Although, struggling to gain building approval in time, it’s rumoured that the Fans vs Faves contestants were nearly moved to the Glasshouse building, meaning that they would have traded in their $606,625 average windfall for the $141,000 average earned on the Glasshouse season (although this figure was disproportionately distributed, as we all know). Interesting that we’ve finally found something Alysa and Lysandra aren’t complaining about.
Paying $5.9 million for the historic Dux House warehouse, compared to $8.25 million for the Glasshouse office complex and $6.71 million for Biz Motel, it was clearly also a gold mine for The Block‘s production company.
Lesson of the day is that bare brick ages beautifully. Nothing more to say, the apartments are still in mint condition. I’d be more than happy to list 47 O’Grady Street as my address!
Season 9: Glasshouse, 121 High Street, Prahran
Venturing back closer to home, it was an interesting experience living a few doors down from the Glasshouse during construction, able to glimpse new rooms popping up each week, and eternally wondering if you were ever going to record a Neale Whitaker sighting.
Upon receiving the letter from Channel 9, in March 2014, notifying us that the next season of The Block would begin filming in the neighbourhood the following week, and ensuring us that it would result in minimal disruption, I thought “minimal disruption, yeah right!” But sure enough, if it wasn’t for the rare glimpse of a camera crew or brightly-coloured Suzuki you wouldn’t have known one of Channel 9’s most popular TV shows was being filmed just down the road. It was all very quiet. Well at least that was until The Block Open Day when High Street was blocked off, and the cars and trams were replaced with screaming fans lining up for hours to get a look at the stunning atrium apartments, with their copper light pendants, parquetry floors and ceiling-suspended pot plants.
Six months on from auction day, however, the building is back to being eerily quiet, very rarely with lights on or an actual person spotted entering the building. The bottom retail level is also still eagerly awaiting two buyers or tenants, and the glasshouse is in urgent need of a window clean.
Season 10: Triple Threat, 27 Darling Street, South Yarra
Currently airing at the moment, this season is slowly revealing the transformation of a block of South Yarra flats, turning 12 poky apartments into four three-level, poky, luxury apartments. I know the name South Yarra brings a minimum reserve of $1 million alone, but such compromised, tight apartments, on a relatively busy street that connects Toorak Road and Alexandra Avenue, will surely struggle to fetch a $2 million-plus price tag. Right??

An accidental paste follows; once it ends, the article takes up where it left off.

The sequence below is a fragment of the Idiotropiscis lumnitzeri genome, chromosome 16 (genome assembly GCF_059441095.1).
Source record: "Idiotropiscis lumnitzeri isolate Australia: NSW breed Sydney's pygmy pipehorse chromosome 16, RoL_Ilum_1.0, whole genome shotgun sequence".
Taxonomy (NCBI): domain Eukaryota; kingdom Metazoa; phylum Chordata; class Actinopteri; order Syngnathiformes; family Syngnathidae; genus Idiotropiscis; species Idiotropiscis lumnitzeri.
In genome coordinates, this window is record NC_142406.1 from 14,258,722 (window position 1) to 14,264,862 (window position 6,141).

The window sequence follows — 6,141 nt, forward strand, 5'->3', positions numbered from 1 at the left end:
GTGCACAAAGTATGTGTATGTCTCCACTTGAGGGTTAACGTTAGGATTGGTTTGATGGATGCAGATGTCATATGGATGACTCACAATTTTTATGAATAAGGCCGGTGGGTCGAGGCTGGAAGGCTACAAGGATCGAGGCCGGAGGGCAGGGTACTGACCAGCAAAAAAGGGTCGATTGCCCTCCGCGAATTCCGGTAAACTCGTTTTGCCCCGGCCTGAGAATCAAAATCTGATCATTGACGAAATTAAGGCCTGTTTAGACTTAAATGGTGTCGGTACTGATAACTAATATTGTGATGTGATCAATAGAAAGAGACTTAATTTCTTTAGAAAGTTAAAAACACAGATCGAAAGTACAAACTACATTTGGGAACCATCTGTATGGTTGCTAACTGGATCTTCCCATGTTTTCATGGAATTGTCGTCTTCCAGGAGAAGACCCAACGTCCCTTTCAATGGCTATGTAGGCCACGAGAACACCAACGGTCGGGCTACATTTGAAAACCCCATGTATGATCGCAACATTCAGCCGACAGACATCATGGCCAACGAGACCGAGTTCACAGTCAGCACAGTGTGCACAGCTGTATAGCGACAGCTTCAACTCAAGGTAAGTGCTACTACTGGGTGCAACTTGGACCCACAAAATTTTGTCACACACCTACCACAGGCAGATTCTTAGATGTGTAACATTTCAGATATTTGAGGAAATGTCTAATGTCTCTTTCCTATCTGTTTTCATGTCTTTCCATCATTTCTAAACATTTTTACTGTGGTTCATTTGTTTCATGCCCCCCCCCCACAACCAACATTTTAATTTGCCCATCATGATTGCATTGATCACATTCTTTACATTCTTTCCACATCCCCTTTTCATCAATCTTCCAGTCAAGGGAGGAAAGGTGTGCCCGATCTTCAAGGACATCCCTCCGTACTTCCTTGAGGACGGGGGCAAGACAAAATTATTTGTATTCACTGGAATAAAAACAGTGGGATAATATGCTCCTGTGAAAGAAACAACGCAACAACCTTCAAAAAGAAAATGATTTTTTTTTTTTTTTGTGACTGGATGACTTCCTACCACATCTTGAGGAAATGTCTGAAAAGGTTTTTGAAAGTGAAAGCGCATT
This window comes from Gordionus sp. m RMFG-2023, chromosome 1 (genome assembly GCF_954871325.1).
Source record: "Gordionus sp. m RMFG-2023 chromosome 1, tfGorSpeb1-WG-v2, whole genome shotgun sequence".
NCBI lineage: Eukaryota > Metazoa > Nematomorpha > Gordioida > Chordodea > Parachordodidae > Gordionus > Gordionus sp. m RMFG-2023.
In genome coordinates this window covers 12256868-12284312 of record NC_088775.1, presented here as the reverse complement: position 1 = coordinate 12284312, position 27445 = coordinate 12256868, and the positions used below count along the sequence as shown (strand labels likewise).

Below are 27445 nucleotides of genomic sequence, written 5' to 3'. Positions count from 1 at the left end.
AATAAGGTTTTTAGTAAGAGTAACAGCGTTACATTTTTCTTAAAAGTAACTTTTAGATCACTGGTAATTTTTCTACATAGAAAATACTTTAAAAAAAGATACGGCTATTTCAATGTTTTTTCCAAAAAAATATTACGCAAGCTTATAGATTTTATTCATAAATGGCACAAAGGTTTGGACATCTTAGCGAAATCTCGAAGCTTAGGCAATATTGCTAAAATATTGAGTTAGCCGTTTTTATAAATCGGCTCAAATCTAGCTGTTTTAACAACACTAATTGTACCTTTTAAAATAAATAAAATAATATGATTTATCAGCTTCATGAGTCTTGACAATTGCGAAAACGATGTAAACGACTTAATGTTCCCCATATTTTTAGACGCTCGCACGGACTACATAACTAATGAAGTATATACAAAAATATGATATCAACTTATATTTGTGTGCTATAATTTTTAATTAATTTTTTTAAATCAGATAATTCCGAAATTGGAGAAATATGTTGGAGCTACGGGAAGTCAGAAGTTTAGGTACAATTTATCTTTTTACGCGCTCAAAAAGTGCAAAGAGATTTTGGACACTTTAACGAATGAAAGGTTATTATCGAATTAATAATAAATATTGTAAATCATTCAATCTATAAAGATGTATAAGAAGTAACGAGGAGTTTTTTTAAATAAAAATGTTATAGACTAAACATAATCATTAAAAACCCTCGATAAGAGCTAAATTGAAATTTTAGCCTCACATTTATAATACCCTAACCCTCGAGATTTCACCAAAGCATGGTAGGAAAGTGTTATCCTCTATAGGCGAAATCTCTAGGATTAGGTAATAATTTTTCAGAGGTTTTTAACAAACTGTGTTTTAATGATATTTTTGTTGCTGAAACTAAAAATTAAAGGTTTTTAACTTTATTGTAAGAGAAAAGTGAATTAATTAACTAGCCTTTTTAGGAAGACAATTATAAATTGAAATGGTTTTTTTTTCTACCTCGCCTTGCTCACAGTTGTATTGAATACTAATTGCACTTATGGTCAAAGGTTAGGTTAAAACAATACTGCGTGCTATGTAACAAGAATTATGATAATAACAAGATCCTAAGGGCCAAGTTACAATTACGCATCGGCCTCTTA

With filming having already taken place in October 2014 to January 2015, the apartments, at least from the outside, look just about finished, with the signature The Block adornment of black panelling and a moody finish.
Season 11: 1–5 Commercial Road, South Yarra
Although officially unconfirmed by Channel 9, the rumoured site for the next series of The Block, to air in late-2015, is an old motel complex, again in South Yarra.
The weird, abandoned, eight-level ex-Hotel Saville building has a The Block makeover written all over it, given its architectural interest. However, being in the arse-end of South Yarra, its appeal as a luxury residential address has to be questioned. Although it has the glorified 3141 postcode, the octagon-shaped building is sandwiched between the horn-banging thoroughfares of Punt and Commercial roads, plus it has the very attractive view of a Caltex.
You must wonder whether we’ll see déjà vu of the Glasshouse season where the building’s bizarreness will ward off actual money-paying buyers. Plus, the building is also giving off some serious murder house vibes! Perhaps it’s because it’s a big imposing eyesore in a stretch of suburbia that is relatively dominated by cottages and low-rise buildings. Or it could also be that it was the scene of an alleged vampire sex attack in 2002!!
Let’s just say (if I had a home reno bone in my body) I wouldn’t be putting my hand up for next season, but I’m more than happy to watch from the safety of my couch.